It matters in that it would change the problem to a different problem. You can't determine the potential between c and d due to the 100 V at a and b if you place yet another source somewhere in the circuit. In fact, placing a source across c and d would force that potential to be whatever that new source supplies, and would be completely independent of the a-b source.

gracy
Thanks.

gneill said:
it implies that you need a voltage source in order to determine the equivalent capacitance.
But I have seen some problems in which I was asked to determine equivalent capacitance between two points and there was no voltage source.

Last edited:
A source won't change the capacitance between nodes?
Then what voltage source does?

gracy said:
But I have seen some problems in which I was asked to determine equivalent potential between two points and there was no voltage source.
Then the potential difference must have been zero. Unless the voltage source was already charged capacitors and there were no paths for discharging them. Capacitors retain their charge if there are no closed paths for them to discharge through.

Perhaps you should post one of these problems as a new thread.

gracy said:
A source won't change the capacitance between nodes?
Then what voltage source does?
It provides a potential difference. In circuits where current can flow it provides the potential that drives current.

gracy
gracy said:
As in here
I was asked to find equivalent capacitance in between A and B but there is no voltage source between those two points.
I think I am missing something.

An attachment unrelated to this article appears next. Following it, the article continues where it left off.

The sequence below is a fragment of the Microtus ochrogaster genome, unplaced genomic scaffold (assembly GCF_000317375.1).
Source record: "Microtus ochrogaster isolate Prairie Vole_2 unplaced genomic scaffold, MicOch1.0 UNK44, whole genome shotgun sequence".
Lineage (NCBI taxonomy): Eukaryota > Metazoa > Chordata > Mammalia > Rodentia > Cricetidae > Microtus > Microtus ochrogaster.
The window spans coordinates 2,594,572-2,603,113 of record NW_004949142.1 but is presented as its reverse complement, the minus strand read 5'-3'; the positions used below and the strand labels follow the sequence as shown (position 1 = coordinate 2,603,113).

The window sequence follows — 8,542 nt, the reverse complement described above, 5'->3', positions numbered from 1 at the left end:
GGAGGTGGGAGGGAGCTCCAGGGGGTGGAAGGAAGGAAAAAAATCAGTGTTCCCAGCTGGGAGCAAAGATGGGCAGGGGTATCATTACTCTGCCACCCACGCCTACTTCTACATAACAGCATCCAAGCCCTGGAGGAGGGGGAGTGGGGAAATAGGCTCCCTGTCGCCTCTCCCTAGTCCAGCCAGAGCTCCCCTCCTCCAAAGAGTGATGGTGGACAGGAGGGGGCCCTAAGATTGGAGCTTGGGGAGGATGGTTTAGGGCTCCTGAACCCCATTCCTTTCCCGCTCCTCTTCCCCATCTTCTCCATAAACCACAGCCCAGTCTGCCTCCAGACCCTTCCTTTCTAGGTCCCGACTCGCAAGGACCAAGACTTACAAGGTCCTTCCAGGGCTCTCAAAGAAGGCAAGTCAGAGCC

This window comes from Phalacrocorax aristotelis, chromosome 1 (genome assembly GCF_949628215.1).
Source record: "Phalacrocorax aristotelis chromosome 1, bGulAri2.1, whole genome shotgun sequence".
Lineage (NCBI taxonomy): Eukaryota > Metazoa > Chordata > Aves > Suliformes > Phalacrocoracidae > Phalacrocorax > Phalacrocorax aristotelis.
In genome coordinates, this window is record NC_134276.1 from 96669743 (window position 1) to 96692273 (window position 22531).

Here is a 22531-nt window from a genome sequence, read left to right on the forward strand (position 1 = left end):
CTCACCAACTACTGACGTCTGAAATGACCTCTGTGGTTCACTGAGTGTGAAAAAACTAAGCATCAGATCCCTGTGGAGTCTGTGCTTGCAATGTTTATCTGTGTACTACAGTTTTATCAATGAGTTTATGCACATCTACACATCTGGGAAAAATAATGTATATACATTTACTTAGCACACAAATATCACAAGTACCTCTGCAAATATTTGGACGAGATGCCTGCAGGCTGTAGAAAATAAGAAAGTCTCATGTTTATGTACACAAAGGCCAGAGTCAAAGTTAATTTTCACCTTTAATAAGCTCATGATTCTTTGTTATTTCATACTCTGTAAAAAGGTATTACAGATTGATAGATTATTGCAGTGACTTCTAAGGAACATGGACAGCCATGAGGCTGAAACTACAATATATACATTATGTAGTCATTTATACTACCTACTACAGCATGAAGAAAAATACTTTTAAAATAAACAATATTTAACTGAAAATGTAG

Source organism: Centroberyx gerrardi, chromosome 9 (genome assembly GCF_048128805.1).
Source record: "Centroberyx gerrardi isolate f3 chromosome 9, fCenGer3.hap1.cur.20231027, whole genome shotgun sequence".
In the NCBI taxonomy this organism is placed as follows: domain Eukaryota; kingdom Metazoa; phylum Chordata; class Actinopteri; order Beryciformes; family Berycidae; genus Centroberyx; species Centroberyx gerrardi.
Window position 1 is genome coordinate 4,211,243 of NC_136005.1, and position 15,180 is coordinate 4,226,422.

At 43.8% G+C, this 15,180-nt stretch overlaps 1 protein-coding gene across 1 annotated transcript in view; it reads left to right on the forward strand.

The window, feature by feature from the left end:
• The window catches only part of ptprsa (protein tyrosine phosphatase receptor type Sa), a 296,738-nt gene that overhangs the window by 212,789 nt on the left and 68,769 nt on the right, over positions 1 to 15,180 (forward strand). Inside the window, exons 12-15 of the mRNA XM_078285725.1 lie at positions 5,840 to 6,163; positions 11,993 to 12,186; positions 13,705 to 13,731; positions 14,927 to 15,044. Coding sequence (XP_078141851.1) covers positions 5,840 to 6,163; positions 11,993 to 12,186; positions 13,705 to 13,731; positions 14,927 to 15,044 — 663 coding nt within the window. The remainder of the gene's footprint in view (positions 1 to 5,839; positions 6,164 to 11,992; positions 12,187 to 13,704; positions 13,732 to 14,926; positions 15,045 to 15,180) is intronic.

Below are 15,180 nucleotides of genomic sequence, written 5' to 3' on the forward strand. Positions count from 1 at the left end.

It has been stated previously: a voltage source will not change the capacitance between nodes, and it is not required to determine the capacitance between nodes. That problem does not ask you to find a potential difference between nodes, just capacitance.

gracy
gracy said:
But I have seen some problems in which I was asked to determine equivalent potential between two points and there was no voltage source.
gracy said:
As in here
I was asked to find equivalent capacitance in between A and B but there is no voltage source between those two points.
I think I am missing something.
Equivalent capacitance is not equivalent potential.

SammyS said:
Equivalent capacitance is not equivalent potential.
I wrote that mistakenly.But my question is valid.

gracy said:
I wrote that mistakenly.But my question is valid.
I don't think your question is valid.

You said: "But I have seen some problems in which I was asked to determine equivalent capacitance between two points and there was no voltage source."

Then you posted a link to a thread in which you were asked to find equivalent capacitance and in which there was no voltage source..

SammyS said:
But I have seen some problems in which I was asked to determine equivalent capacitance between two points and there was no voltage source."

Then you posted a link to a thread in which you were asked to find equivalent capacitance and in which there was no voltage source.
Yes,what is wrong in here?